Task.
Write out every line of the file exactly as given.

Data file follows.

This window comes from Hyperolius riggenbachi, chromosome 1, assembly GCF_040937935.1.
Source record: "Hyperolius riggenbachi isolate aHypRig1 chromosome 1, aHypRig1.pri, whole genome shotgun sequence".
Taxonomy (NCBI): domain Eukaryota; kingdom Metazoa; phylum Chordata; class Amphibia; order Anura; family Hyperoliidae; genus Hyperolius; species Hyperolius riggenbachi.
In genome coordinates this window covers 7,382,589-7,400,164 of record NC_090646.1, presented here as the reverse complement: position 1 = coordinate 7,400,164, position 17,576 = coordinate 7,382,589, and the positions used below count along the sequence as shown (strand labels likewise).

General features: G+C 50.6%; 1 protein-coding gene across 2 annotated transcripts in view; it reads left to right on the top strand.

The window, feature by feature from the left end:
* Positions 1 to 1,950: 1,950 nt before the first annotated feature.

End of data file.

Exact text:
This window comes from Hyperolius riggenbachi, chromosome 1, assembly GCF_040937935.1.
Source record: "Hyperolius riggenbachi isolate aHypRig1 chromosome 1, aHypRig1.pri, whole genome shotgun sequence".
Taxonomy (NCBI): domain Eukaryota; kingdom Metazoa; phylum Chordata; class Amphibia; order Anura; family Hyperoliidae; genus Hyperolius; species Hyperolius riggenbachi.
In genome coordinates this window covers 7,382,589-7,400,164 of record NC_090646.1, presented here as the reverse complement: position 1 = coordinate 7,400,164, position 17,576 = coordinate 7,382,589, and the positions used below count along the sequence as shown (strand labels likewise).

General features: G+C 50.6%; 1 protein-coding gene across 2 annotated transcripts in view; it reads left to right on the top strand.

The window, feature by feature from the left end:
* Positions 1 to 1,950: 1,950 nt before the first annotated feature.